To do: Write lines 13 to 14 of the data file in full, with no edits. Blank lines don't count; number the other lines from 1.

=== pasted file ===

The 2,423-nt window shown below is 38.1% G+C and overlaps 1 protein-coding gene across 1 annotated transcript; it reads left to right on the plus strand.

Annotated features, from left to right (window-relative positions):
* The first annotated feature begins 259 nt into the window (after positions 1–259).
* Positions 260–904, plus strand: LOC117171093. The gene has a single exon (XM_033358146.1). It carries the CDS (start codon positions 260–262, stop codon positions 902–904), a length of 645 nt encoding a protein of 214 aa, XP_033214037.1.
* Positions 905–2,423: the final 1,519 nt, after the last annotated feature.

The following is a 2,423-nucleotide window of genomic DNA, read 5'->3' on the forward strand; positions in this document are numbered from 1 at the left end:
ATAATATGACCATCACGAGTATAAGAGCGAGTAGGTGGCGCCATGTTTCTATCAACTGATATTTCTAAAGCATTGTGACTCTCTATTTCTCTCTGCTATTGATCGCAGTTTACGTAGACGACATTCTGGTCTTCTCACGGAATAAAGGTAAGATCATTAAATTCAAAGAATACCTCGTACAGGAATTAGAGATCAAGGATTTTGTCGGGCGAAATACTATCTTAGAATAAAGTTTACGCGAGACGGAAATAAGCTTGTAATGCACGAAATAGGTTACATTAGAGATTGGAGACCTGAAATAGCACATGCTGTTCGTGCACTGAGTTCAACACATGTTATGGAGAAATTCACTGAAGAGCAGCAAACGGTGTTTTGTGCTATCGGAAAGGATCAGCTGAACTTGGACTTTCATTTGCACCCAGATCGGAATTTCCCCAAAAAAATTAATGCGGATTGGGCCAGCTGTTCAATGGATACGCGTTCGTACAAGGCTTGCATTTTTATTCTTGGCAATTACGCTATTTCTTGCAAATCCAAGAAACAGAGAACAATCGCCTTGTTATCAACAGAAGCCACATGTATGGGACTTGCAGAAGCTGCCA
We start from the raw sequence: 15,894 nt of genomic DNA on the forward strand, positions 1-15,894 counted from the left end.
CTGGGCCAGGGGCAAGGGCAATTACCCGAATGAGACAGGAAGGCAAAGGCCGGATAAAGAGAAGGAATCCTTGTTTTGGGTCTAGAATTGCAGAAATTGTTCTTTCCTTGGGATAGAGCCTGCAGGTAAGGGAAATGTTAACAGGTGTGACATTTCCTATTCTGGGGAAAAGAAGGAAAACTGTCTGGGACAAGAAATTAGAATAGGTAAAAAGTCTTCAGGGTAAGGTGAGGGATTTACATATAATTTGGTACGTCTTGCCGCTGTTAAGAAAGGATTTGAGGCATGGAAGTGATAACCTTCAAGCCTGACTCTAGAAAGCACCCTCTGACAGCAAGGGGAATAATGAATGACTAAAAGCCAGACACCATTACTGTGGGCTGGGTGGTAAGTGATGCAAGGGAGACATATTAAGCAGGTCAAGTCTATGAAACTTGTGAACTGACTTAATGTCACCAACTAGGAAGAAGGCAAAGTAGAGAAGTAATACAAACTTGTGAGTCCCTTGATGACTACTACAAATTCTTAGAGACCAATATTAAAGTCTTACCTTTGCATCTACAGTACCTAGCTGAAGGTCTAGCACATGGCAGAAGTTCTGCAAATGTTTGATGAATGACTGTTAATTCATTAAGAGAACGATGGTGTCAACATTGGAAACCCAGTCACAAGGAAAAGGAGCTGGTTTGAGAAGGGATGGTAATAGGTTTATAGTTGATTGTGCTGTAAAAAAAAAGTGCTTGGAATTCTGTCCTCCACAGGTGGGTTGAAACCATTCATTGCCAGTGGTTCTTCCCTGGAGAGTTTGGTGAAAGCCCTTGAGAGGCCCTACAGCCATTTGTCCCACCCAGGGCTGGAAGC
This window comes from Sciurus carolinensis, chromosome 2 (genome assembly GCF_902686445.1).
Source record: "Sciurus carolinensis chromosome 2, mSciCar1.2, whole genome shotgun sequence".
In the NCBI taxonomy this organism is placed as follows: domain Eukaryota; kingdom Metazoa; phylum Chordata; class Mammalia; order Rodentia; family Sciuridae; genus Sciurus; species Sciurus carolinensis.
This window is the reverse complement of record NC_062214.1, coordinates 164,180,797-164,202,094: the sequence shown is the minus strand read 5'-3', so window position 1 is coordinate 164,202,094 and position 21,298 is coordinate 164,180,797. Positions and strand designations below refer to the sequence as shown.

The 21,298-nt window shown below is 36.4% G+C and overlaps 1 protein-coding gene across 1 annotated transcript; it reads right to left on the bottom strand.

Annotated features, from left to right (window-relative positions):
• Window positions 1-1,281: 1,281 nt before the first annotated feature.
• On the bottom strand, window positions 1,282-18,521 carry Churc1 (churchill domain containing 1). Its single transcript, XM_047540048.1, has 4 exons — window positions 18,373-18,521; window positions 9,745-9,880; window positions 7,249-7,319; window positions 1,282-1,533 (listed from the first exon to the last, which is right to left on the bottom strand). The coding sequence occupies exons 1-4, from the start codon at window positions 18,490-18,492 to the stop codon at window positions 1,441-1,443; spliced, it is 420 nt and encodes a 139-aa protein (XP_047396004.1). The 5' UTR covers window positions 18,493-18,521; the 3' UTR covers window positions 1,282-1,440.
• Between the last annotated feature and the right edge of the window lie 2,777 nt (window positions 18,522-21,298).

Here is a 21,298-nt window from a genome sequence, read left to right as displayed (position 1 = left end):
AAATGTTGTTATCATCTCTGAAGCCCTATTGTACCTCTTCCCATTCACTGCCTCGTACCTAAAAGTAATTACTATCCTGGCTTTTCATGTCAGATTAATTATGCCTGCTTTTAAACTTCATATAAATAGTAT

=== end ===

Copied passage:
This window is the reverse complement of record NC_062214.1, coordinates 164,180,797-164,202,094: the sequence shown is the minus strand read 5'-3', so window position 1 is coordinate 164,202,094 and position 21,298 is coordinate 164,180,797. Positions and strand designations below refer to the sequence as shown.

The 21,298-nt window shown below is 36.4% G+C and overlaps 1 protein-coding gene across 1 annotated transcript; it reads right to left on the bottom strand.